The promised 10,000 jobs at the Adani coal mine might be missing in action, but Bill Shorten is promising different blue collar jobs for north Queensland.
The Labor leader was in Mackay on Tuesday promising to deliver road widenings, port expansions and new roads across the northern part of the state - which his party is targeting ahead of the next federal election.
Mr Shorten has been criticised for backing away from his support for the mine in a bid to win over Green voters in Melbourne at the expense of Queensland jobs.
"I'm not going to back away from saying: 'Where are the 10,000 jobs that Adani has promised?'" Mr Shorten told reporters.
"No one I've met privately believes any of that. The banks of Australia aren't backing this proposal in."
Adani's planned mine dominated a community meeting Mr Shorten attended in Townsville on Monday night, leading to a scuffle with anti-Adani protesters outside the Currajong State School.
"If they want to use EFIC (the Export Finance and Investment Corporation) or any other form of government funding body to get the money - no, no, no," Mr Shorten told the crowd.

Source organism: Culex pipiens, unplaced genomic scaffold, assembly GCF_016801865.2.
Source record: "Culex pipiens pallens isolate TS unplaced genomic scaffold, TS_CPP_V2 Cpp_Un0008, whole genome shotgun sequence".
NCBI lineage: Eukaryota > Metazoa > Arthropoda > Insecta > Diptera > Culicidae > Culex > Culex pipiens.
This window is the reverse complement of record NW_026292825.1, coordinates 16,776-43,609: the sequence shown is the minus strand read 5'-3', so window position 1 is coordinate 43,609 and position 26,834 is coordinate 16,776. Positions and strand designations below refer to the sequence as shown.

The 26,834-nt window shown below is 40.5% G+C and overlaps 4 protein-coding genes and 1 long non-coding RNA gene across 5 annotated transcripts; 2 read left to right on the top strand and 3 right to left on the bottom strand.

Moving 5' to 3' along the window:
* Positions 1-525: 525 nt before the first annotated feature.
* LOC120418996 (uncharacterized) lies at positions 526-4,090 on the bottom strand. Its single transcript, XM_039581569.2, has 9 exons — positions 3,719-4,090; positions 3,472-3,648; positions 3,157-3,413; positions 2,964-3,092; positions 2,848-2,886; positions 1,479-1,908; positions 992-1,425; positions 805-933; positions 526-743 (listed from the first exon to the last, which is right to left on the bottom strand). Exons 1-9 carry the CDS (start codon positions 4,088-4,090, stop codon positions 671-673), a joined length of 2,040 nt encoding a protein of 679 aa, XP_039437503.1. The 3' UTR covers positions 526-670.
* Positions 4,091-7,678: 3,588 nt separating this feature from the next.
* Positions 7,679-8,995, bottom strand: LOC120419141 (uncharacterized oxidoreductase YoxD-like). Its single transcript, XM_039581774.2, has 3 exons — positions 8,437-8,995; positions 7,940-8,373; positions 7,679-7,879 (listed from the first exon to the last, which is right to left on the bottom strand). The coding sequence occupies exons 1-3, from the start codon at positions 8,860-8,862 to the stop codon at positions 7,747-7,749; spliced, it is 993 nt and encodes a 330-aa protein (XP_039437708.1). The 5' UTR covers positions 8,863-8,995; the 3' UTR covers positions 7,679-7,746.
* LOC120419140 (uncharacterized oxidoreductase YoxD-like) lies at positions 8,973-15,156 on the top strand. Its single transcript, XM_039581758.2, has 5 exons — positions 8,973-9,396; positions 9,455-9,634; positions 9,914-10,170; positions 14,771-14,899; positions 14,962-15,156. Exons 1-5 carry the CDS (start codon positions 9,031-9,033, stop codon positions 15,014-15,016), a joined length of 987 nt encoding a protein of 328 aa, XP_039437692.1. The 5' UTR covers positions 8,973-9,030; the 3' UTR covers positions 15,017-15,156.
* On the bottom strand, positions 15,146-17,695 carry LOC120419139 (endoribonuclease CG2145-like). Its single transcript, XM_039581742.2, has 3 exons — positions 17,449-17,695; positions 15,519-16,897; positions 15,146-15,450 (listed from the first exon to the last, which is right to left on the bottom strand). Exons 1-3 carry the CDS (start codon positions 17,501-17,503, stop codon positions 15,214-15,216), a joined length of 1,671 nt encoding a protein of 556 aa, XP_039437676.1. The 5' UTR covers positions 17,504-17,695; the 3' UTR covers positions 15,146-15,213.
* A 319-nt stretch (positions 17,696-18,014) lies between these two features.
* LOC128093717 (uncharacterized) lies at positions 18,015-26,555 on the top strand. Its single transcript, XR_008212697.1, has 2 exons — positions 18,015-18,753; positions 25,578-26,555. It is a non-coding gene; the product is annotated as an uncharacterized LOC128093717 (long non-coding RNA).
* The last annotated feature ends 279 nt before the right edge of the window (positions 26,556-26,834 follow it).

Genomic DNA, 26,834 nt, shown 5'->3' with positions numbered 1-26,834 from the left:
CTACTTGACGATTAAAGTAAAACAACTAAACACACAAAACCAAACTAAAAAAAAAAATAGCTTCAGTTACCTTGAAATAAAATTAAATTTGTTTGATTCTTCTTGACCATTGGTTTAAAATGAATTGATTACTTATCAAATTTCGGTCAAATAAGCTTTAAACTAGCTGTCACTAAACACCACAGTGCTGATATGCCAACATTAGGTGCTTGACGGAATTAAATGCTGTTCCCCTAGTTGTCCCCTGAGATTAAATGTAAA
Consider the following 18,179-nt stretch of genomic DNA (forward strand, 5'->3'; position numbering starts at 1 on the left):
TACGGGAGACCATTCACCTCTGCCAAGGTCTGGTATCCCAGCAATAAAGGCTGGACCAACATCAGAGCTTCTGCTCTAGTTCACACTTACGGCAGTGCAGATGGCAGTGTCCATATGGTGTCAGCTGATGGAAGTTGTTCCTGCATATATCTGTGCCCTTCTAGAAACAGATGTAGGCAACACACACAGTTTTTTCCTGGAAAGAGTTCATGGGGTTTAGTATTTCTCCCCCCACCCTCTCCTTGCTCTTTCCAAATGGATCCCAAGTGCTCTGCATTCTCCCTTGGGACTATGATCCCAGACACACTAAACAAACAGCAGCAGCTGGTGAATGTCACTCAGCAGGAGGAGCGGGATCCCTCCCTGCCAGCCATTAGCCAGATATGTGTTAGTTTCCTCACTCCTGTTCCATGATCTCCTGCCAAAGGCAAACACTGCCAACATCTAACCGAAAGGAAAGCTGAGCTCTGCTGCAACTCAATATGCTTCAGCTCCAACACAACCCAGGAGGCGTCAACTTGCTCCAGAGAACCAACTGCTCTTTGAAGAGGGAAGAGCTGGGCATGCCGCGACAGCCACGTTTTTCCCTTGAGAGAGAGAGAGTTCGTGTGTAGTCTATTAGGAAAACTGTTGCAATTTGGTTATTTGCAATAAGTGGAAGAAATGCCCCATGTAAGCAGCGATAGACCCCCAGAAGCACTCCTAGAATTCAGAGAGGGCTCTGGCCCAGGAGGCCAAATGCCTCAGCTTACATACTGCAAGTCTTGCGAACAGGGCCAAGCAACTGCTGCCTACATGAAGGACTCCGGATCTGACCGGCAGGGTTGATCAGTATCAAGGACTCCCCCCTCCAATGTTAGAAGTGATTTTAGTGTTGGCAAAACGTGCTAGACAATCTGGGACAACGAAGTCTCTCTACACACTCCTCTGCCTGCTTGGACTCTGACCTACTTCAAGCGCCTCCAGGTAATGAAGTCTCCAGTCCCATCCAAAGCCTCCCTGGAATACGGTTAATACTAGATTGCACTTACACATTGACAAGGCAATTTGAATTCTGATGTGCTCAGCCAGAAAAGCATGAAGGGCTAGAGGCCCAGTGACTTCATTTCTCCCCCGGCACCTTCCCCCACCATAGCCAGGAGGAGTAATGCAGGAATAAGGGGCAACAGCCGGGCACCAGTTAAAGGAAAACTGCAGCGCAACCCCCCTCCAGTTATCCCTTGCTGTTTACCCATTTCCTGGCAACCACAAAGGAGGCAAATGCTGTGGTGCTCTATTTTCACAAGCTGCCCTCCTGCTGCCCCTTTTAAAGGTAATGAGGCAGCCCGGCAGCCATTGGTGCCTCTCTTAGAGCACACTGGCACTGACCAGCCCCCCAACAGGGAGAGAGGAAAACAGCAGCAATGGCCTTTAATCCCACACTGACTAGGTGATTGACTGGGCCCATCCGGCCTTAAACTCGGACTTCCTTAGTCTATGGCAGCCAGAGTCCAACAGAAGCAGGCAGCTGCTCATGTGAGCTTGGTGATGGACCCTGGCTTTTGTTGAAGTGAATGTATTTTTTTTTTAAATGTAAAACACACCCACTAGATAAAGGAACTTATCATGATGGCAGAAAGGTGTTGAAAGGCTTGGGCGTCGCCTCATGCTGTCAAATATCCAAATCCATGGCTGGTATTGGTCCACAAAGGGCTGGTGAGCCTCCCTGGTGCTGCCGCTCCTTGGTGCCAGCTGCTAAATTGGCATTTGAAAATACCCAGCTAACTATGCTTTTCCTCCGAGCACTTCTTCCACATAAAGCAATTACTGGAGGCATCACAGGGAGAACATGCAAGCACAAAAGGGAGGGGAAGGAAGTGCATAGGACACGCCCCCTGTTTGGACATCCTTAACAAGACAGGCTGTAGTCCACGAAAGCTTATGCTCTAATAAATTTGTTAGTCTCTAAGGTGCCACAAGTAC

Police were called and a 53-year-old man was issued with a notice to front court on three counts of common assault.
Mr Shorten said he did not see the incident.
The mine is a divisive issue in Townsville, which is one of two fly-in, fly-out bases for the Galilee basin coal mine.
Resources Minister Matt Canavan said Labor's position on coal was undercutting Australia's second-biggest export.
"Thermal coal is going gangbusters right now - its price has doubled in 18 months and people can't get enough of it in Asia," Senator Canavan told Sky News.
Australian Associated Press